benrp
Guest
benrp
5 years 9 months ago

Maybe in the US alone but globaly Lexus sold 319,294 in 2009 compared with BMW for example who sold 1,068,771 cars.

Quijote
Guest
Quijote
5 years 9 months ago

Yes, globally speaking Lexus doesn’t hold a candle to BMW or MB.

Chris
Guest
Chris
5 years 9 months ago

Saab cars always had a distinct personality.
For me Saab means safety, performance, imposing/commanding presence, sparkling/brilliant innovative ideas.

Ted Y
Guest
5 years 9 months ago

I’ll second that. Close to my thoughts.

Patrik B
Guest
Patrik B
5 years 9 months ago

When I think of SAAB I think about;
Safety
Turbo charging
Responsible performance (that is torque, massive torque!)
Ergonomic and driver oriented “cock-pit”
Innovative

And as practically any car from Skoda to BMW offers safe and turbo charged cars I don’t think that those values will make SAAB stand out from the crowd.

Jeff
Guest
Jeff
5 years 9 months ago
I’d say as it relates to branding it’s all about individuality. Emphasis on catering to a more select customer who cares equally about design and engineering. I think as far as the auto industry is concerned, Mini has targeted the personality type of the Saab customer to a T. We are a light-hearted yet serious and intelligent crowd, and the marketing should reflect that spirit. Case in point: their new vending machine interactive billboard outside a hockey game in Canada. Come on! This is such a Saab place to be, hockey, interactive smart individually based marketing. Could SCNA just fire… Read more »
Me
Guest
Me
5 years 9 months ago

I must admit, it is a great interactive billboard.
I think some of the people may have tried all 9 Minis, just to see the cool animations 🙂

Bravada from GMI
Guest
5 years 9 months ago
I don’t think that Saab is only about turbos and safety. If the past marketing made anybody think so, it was bad marketing. I believe the recent ads sum up the Saab brand – how Saab sees it, and how I do see it as well – very well. INSPIRATION First and foremost, Saab is about being inspired. Saab has the drive to continually improve, review, reinvent and start from a clean sheet, to think outside the box and question the status quo. This is why Saab comes up with so many innovative solutions both big and small, and why… Read more »
Michael
Guest
5 years 9 months ago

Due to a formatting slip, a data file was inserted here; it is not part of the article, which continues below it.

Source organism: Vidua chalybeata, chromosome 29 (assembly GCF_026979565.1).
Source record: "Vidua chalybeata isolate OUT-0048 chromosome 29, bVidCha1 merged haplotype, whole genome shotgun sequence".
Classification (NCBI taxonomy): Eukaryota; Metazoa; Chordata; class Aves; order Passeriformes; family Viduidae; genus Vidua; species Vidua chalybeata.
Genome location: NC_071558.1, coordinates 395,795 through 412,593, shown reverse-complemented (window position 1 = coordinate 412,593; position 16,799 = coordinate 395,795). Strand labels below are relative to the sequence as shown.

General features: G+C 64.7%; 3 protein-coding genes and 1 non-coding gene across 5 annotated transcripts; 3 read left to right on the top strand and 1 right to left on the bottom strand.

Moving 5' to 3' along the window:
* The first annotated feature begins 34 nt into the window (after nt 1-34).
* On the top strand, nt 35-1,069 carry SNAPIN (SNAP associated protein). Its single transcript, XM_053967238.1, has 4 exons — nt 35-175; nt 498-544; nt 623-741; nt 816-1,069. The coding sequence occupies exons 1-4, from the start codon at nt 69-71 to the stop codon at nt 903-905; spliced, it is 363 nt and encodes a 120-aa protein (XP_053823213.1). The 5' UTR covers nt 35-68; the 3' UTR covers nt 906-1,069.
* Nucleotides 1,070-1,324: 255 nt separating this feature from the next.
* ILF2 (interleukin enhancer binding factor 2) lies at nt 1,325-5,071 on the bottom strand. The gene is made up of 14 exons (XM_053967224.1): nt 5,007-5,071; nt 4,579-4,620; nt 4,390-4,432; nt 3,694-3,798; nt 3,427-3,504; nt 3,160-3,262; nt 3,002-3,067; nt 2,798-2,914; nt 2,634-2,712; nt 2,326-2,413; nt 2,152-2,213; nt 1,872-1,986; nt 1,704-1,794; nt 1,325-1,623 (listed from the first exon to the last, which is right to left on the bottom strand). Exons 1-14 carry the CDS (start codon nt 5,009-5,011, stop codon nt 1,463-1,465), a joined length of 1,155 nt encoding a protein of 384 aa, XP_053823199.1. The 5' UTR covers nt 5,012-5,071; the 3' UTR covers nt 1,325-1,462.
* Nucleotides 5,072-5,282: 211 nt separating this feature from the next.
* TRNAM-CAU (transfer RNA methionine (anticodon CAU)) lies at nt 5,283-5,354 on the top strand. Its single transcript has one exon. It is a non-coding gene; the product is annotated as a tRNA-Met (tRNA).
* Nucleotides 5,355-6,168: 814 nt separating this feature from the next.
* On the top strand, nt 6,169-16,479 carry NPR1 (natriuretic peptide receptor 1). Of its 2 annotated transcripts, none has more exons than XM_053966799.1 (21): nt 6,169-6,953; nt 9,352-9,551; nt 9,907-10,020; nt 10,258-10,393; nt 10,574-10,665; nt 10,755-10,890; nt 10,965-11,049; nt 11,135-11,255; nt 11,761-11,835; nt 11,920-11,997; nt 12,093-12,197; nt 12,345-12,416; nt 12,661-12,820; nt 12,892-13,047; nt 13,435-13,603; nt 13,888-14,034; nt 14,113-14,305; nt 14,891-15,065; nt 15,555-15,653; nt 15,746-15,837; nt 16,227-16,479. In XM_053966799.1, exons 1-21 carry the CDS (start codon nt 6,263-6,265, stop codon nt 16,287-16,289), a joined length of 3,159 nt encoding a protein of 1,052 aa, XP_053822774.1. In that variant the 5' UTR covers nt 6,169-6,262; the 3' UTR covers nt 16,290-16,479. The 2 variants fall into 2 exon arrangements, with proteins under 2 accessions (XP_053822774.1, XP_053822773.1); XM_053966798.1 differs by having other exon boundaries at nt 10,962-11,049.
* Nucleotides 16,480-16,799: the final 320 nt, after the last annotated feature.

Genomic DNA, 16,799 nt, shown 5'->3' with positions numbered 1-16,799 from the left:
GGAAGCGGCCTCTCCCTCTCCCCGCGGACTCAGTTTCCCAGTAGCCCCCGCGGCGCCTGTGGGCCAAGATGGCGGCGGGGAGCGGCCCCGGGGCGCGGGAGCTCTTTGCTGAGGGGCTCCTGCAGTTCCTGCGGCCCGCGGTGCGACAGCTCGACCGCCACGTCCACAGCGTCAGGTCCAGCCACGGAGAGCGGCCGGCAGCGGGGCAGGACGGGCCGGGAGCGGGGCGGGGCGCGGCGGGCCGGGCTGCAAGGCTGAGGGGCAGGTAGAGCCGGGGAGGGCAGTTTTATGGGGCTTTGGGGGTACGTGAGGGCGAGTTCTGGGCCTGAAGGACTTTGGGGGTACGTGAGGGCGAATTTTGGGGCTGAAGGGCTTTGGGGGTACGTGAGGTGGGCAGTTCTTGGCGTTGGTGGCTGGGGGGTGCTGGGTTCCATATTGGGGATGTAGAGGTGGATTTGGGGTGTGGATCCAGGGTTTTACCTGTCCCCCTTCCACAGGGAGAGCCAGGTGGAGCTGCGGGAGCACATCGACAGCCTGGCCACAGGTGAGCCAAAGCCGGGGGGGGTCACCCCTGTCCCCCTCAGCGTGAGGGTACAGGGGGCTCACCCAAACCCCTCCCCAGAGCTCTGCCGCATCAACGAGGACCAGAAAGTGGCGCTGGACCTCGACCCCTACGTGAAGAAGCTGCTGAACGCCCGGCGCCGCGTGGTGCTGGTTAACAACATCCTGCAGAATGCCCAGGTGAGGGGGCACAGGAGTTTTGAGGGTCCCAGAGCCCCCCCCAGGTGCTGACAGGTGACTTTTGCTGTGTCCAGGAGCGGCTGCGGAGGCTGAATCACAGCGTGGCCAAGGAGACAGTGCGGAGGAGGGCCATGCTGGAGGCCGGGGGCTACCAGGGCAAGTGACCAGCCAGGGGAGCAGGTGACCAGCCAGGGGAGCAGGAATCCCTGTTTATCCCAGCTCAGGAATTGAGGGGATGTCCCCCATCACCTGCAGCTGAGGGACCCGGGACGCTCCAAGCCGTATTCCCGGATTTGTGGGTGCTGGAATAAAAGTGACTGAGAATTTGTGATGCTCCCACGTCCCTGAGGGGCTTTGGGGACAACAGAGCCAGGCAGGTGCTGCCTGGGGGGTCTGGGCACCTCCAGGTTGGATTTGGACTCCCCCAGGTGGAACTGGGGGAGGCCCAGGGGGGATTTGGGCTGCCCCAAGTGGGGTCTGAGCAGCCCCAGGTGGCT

I agree with you. It’s so. Well written.

Osama
Guest
Osama
5 years 9 months ago
Dear Auditor: There are several points that SAAB must look into: 1- Performance and Sports characteristics: It would be an excellent idea for SAAB to consider Change from Front Wheel Drive to Rear Wheel Drive, the same like BMW, Mercedes and other Rear wheel drive cars. 2- German Quality: Produce products of premium quality, quality similar to BMW, Mercedes and Audi, in terms of overall manufacturing quality, IN & OUT. 3- Japanese Reliability and Serviceability: SAAB has been a TROUBLE MAKER, and VERY expensive to maintain. Perhaps it would be a good idea to incorporate the Japanese characteristics in the… Read more »
Oscar, from Barcelona
Guest
Oscar, from Barcelona
5 years 9 months ago

Dear Osama,

I have a 900 NG, considered one of the worse Saabs in Saab’s history.

It is 14 years old and it have more than 210.000 km in its counter. It is the cheapest car to maintain. One maintenance service each year. I don’t even have to put water or oil in it to increase the levels from maintenance to maintenance! Talking about quality and reliability?

Thylmuc
Guest
Thylmuc
5 years 9 months ago

Re 1.: if Saab switched to RWD, I would be off. I deliberately exclude such cars from
purchase decisions. I consider oversteering dangerous, I don’t see advantages in winter, and quite frankly, I must admit that I don’t get the point of RWD at all. Better acceleration? Better balance? Never recognised.

GerritN
Guest
GerritN
5 years 9 months ago

You probably never drove a RWD with mid-mounted engine?
I do agree, though, that for practical use (including snow, etc) nothing beats FWD. Although AWD (XWD or whatever) is even better it adds a lot more complexity an weight. For most practical purposes FWD is a very good compromise.
Unfortunately high torque FWD cars are not very good at putting all that power down, my Viggen is a good example. Luckily, in real life, we don’t do much traffic light racing.

Rune
Guest
Rune
5 years 9 months ago

FWD cars are not very good at putting all that power down

In that specific scenario you mention, traffic light racing, this is definitively the case.

But that is (as you say) a very limited part of most motorists’ life. Does the Viggen have problems putting all that power down when you accelerate from 80-200?

I managed to spin my front wheels on my 9000 earlier this year, going 90 kph in fifth gear, but the tyres were from 1992 and it was on a snow covered hill.

GerritN
Guest
GerritN
5 years 9 months ago
Sure, overtaking acceleration is a blast. Also carving on mountain roads is addictive with the constant turbo boost. But accelerating from a standstill with high torque FWD is just frustrating. Physics takes the weight off the front wheels and wheel spin or wheel hopping will occur. The wheel spin just destroys your expensive high speed tires, I go through a pair per year. Excessive wheel hopping will destroy your clutch. Saab ‘fixes’ this problem by limiting the available torque in first and second gear, but the problem is still rather severe. I know how to live with it, but its… Read more »